Data on the potential effect of obesity on the risk of acute pancreatitis are scant. One large epidemiological study has indicated that obesity is a risk factor for gallstones, gallbladder disease and pancreatitis.88

Several studies indicate an association between obesity and severe pancreatitis. Obesity has been shown to predispose to local complications of pancreatitis such as pancreatic pseudocysts, abscess and necrosis.89, 90 Visceral obesity and adipose tissue have proved particularly important as underlying factors in the pathophysiology of severe diseases. It has been shown that adipokines secreted from adipose tissues enhance and maintain systemic inflammation in acute pancreatitis.91, 92 The severity of acute pancreatitis in obese patients and in patients with central fat distribution seems to be related to the amplification of systemic inflammatory reaction.91 A meta-analysis published in 2004 indicated that severe acute pancreatitis is significantly more common in the obese, and that obesity is associated with systemic and local complications.89 However, mortality was not significantly higher in obese than in non-obese subjects.89 On the other hand, an updated meta-analysis of the same group in 2006 indicated that obesity was significantly associated with increased mortality in acute pancreatitis.90 In conclusion, obesity is a risk factor for severe pancreatitis but data on the potential effect of obesity on the risk of acute pancreatitis are limited.

Skin infections and cellulitis

Obesity causes changes in skin barrier function, the lymph system, collagen structure and function, and wound healing. Evidence suggests that the vascular supply is impaired in obese persons and obesity affects both macro- and microcirculation. Obesity is associated with a wide range of skin diseases.23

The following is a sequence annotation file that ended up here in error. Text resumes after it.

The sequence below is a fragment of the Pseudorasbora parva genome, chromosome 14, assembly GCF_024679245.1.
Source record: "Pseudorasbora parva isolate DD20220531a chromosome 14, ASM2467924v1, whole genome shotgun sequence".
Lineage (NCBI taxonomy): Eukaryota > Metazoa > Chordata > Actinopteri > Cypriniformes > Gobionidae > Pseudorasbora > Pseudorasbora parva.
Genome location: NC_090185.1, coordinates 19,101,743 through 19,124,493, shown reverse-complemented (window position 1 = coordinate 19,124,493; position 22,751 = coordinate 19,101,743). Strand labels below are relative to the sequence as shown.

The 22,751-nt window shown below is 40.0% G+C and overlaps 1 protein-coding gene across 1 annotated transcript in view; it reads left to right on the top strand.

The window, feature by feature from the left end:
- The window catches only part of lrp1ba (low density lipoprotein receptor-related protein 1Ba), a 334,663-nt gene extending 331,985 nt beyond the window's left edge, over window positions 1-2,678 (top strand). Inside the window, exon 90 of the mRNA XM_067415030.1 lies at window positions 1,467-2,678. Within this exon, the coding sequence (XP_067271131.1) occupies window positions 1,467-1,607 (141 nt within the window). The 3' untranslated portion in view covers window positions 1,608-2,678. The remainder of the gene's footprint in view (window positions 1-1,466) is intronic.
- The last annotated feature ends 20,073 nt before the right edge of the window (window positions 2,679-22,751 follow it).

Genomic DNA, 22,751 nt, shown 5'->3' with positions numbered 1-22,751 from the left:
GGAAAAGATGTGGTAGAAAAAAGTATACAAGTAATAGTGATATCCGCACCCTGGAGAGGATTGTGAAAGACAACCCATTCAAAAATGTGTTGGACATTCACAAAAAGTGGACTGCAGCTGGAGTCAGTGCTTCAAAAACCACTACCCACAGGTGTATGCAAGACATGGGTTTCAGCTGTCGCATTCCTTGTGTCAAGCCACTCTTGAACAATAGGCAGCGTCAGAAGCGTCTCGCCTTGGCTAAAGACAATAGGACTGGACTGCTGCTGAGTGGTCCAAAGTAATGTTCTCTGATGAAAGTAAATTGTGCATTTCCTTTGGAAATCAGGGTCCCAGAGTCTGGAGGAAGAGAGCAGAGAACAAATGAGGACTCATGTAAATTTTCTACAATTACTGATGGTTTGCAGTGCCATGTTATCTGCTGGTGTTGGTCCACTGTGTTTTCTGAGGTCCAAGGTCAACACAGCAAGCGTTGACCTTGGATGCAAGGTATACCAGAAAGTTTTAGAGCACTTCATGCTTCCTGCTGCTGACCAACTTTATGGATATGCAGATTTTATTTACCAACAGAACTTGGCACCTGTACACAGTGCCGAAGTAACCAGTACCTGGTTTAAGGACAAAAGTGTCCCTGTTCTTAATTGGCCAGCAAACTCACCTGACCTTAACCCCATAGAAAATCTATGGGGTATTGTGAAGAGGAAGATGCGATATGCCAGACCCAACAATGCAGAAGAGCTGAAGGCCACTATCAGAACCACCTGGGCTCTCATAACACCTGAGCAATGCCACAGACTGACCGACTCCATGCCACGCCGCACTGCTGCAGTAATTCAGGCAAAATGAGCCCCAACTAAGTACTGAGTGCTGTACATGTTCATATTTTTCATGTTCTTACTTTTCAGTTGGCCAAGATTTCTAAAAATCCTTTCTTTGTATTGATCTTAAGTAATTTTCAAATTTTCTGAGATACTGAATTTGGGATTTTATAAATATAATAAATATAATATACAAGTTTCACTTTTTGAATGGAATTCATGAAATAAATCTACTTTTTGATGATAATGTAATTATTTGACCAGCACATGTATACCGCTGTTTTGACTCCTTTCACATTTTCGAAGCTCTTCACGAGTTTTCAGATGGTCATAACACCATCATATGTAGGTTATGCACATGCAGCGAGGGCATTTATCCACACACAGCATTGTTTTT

Case–control studies indicate an increased risk of cellulitis and skin infections in the overweight93 and obese.94, 95 Björnsdottir et al.96 in a prospective case–control study showed obesity to constitute a risk factor for cellulitis in a univariate model, but in a multivariate model the finding no longer persisted after controlling for other factors. However, several studies have indicated that obesity predisposes to erysipelas independently of potential confounders.93, 94 One prospective cross-sectional study has indicated that obesity is a frequent disease in patients with erysipelas.97 Data indicate that obesity predisposes to a significantly increased risk of recurrent soft-tissue infections.94, 98

Data on the association between obesity and the outcome of skin infections are limited. A prospective cohort study has indicated the outcome of cellulitis to be worse in the morbidly obese as compared with non-obese subjects.99

To summarize, several well-conducted case–control studies indicate an association between obesity and the risk of cellulitis, but the data on the association between obesity and the outcome of skin infections are limited.

Viral hepatitis

Cohort studies have shown obesity to be related to an increased risk of hepatic steatosis and fibrosis in non-diabetic patients with chronic hepatitis C infection.100, 101 Overweight has been observed to have an adverse effect on the progression of chronic HCV liver disease, with diminished response to antiviral therapy.100, 101 Interestingly, significant changes in insulin resistance and adipocytokines have been noted to occur under viral treatment, irrespective of virological outcome.100 Experimental and clinical evidence has proved the contribution of HCV in the development of insulin resistance and diabetes in human HCV infection.102, 103 A recent cohort study has indicated that compared with subjects with seroprotective titers from hepatitis B vaccination, those without protective titers of anti-HBs after vaccination or those with natural infection with hepatitis B have a higher risk of metabolic syndrome.104 The study in question was limited by the cross-sectional design and did not answer the causal relationship between the status of hepatitis B immunity and metabolic syndrome.104 In conclusion, obesity is associated with an increased risk of hepatic steatosis in patients with chronic hepatitis C infection.